Scientific theories are the summation of scientific knowledge; theories form knowledge into a logical and coherent structure and make a whole body of investigations comprehensible. Thus the formulation of scientific theories is at the core of science and is its highest goal. (Of course the goal in the application of science is to change the physical or social world in one way or another.)
        On the other hand there have often been idealist tendencies in science, particularly in cosmology, “theoretical physics”, and the social sciences, to divorce the construction of theories from the actual results of careful investigations of nature and society, and to engage in wild flights of fancy with little or no evidential foundation. Obviously what is needed instead is a dialectical combination of practice and theory, and of careful investigation and the formulation and testing of theories based on what has been learned in those actual investigations.
        Scientific education should consist primarily of two things:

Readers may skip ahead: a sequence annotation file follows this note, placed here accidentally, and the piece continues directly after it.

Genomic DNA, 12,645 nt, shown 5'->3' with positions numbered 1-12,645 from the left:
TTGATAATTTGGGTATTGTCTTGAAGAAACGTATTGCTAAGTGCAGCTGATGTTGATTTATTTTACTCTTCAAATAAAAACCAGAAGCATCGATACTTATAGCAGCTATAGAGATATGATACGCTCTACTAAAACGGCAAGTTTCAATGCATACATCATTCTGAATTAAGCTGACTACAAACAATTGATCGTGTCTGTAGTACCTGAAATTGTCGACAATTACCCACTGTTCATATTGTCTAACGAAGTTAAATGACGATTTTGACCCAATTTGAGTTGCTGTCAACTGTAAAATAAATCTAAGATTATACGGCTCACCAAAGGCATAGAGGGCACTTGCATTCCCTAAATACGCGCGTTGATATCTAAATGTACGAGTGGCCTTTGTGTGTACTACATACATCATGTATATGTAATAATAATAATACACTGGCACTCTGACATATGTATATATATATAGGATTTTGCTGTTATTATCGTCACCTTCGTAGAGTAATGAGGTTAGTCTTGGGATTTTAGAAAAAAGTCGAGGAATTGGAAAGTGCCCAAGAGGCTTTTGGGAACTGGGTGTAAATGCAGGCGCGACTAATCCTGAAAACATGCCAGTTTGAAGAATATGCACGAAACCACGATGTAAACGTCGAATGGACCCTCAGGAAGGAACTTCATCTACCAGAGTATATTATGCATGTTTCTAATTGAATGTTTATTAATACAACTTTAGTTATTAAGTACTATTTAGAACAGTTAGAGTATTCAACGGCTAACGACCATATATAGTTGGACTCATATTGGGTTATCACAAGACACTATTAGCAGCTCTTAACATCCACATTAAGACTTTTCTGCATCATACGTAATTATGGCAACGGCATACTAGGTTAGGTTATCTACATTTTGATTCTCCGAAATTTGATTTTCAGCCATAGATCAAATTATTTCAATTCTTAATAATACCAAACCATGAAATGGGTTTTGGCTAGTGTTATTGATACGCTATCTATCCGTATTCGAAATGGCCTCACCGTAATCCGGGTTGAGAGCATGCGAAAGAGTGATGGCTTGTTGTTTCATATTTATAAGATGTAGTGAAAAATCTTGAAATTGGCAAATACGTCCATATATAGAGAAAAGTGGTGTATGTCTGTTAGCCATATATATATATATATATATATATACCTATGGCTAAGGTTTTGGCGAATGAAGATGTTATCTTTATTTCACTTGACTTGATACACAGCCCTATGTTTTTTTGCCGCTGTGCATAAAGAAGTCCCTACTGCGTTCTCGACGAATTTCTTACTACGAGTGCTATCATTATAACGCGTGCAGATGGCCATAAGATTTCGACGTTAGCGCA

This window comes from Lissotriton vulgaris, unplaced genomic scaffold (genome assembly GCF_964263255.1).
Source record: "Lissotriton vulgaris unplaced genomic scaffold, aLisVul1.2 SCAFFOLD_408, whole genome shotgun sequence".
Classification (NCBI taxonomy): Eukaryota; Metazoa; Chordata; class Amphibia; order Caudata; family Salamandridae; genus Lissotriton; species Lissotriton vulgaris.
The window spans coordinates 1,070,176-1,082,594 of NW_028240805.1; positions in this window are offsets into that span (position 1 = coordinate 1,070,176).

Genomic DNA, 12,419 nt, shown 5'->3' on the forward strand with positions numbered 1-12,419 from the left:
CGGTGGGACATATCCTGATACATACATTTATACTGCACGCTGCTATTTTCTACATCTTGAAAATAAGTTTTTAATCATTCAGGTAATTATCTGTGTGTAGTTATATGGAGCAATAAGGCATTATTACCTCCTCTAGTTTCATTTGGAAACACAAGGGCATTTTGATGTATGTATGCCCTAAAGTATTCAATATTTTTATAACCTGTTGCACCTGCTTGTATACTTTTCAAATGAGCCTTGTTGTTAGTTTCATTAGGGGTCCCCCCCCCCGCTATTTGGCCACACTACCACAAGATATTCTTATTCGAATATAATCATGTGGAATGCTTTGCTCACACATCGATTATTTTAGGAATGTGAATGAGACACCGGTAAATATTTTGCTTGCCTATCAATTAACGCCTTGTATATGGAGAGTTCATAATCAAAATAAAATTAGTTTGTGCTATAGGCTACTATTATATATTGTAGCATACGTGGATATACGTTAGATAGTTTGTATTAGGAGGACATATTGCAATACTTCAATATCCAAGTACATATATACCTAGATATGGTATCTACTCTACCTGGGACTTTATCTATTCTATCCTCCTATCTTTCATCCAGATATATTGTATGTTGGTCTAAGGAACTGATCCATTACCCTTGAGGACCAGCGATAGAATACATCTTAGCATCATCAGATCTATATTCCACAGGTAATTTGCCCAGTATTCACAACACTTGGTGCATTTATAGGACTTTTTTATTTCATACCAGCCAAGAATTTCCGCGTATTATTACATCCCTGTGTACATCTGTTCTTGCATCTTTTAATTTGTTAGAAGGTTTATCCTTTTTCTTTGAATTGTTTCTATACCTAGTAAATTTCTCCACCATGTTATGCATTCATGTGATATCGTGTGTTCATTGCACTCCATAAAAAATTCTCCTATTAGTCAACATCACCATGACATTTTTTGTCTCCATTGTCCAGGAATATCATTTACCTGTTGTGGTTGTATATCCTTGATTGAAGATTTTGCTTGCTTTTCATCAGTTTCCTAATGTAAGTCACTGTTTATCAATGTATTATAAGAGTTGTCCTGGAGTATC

1. Learning the
scientific method for science in general, and the specific scientific methods which are useful within particular sciences; and
        2. Coming to understand and appreciate the most important scientific theories. That is, science education should be “theory-structured”.
        Focusing on the explication of the most important theories in a science actually makes that science both more comprehensible and easier to learn. Speaking of his own science, Linus Pauling said in the preface to his 1947 book, General Chemistry, “The progress made ... in the development of theoretical concepts has been so great ... that the presentation of general chemistry ... can be made in a more simple, straightforword, and logical way than formerly.”
        Revolutionary Marxism, or Marxism-Leninism-Maoism, is also a science, and mastering it requires the same approach. One must focus on its central theories and come to understand and appreciate them. And this requires some considerable study along with participation in the ongoing revolutionary movement.